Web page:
You may also want to check out
your homeowner's insurance. Some cover goods in transit. Or you may be able to
take out a rider with your current company to cover your move if you property
is very valuable.
Note that items that are packed by you are not covered
by the insurance. Since the mover had no way of controlling the packing process
if you did it, he or she is not held responsible.
In most cases, you have
nine months to file a claim against your mover. However, it is best to call immediately
upon discovering the damage or loss. The earlier you call, the easier it is to
prove your claim. The mover is legally obligated to acknowledge any claim within
30 days and to resolve it or offer a settlement within 120 days.
But a bad
move doesn't let you off the hook. You are always obligated to pay for the move,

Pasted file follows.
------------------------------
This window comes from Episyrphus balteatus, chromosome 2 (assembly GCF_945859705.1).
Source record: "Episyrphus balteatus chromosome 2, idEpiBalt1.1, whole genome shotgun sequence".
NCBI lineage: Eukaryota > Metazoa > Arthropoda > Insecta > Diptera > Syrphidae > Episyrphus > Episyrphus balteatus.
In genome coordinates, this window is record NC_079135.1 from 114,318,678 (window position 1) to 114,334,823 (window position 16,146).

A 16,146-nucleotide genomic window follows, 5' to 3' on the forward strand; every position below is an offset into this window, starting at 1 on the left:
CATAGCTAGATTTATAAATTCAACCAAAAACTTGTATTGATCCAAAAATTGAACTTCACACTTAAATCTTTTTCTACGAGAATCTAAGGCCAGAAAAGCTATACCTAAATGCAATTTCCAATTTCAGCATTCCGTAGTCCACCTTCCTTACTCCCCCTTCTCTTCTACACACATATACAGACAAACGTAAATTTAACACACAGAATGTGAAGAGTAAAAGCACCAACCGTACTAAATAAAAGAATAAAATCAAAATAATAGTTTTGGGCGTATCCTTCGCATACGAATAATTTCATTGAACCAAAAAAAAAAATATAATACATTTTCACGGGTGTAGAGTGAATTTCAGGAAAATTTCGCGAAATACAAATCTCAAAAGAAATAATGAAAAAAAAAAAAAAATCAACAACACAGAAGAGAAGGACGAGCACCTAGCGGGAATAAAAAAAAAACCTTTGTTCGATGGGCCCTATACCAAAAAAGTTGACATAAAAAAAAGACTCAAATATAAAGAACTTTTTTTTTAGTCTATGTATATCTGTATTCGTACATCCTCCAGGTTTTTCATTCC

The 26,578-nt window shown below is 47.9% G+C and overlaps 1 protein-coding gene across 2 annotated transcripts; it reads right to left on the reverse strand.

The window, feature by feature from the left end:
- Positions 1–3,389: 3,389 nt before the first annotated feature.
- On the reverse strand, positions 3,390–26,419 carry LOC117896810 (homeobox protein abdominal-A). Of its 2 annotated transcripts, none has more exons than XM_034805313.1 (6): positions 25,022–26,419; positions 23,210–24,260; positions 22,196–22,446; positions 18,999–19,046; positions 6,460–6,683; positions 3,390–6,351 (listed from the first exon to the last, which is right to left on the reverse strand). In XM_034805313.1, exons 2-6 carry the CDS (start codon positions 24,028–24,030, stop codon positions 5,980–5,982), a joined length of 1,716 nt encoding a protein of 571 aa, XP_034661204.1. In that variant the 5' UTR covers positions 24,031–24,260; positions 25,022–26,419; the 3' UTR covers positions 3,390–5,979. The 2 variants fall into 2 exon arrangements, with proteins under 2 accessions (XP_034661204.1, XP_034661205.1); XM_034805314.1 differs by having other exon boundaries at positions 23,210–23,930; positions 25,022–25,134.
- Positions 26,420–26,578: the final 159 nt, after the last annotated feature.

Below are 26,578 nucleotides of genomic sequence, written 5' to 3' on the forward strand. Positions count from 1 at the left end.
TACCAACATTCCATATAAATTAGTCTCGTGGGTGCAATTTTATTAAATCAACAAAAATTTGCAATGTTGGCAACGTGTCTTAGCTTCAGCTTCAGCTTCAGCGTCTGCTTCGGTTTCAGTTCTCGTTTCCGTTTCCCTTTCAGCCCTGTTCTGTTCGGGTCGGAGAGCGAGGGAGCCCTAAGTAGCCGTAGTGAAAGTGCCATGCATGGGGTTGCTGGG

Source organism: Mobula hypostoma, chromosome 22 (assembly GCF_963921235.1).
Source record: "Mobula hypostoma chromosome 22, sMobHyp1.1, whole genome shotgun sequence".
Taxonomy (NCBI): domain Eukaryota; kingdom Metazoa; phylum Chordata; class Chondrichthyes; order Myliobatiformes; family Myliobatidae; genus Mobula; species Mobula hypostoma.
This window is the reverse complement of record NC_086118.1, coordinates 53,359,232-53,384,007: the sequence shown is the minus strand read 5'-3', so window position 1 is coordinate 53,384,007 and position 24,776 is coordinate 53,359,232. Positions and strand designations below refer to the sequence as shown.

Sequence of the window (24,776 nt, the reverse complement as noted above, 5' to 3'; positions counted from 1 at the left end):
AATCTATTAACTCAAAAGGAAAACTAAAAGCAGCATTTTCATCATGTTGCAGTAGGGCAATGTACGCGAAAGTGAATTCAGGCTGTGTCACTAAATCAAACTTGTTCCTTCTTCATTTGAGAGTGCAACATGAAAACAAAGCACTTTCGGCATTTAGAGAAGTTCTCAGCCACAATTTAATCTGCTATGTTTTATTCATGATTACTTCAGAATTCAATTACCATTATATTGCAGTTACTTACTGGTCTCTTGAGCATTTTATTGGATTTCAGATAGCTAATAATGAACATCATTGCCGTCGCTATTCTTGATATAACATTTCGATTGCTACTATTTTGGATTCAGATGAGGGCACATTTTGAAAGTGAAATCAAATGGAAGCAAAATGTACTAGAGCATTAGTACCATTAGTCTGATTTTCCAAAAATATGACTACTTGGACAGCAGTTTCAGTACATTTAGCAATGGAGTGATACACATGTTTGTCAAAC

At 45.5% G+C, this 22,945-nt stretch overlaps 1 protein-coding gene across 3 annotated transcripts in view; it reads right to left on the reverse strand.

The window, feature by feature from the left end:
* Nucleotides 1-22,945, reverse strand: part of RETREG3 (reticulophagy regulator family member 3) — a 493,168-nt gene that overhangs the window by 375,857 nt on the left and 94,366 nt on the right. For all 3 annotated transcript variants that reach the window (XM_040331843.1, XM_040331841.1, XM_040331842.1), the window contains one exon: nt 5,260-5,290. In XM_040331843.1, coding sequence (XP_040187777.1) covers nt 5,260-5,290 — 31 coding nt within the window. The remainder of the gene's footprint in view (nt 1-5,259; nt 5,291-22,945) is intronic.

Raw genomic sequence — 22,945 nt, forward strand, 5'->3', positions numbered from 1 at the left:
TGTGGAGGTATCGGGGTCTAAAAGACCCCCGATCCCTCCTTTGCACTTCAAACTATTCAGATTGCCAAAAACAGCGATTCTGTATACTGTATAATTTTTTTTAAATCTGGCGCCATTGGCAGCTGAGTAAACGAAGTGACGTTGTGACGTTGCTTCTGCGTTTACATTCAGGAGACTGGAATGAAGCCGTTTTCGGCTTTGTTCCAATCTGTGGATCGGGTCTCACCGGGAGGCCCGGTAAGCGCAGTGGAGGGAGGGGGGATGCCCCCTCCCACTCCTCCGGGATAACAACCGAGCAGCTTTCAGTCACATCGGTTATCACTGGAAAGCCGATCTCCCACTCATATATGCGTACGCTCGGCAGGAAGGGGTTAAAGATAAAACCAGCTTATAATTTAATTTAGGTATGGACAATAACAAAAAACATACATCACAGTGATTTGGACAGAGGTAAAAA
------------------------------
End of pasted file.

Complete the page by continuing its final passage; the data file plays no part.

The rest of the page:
regardless of the amount of damage. If you can, work with the moving company to
deduct the damages from the amount you owe. If this is not possible, and often
isn't because of timing and insurance inspections, pay the mover for the service
and pursue reimbursement for the damage.
companies speak their own language. You need to know how to speak the jargon to
understand what you are getting yourself into. Here are just some of the phrases
and words you will hear once you start looking for a moving company:
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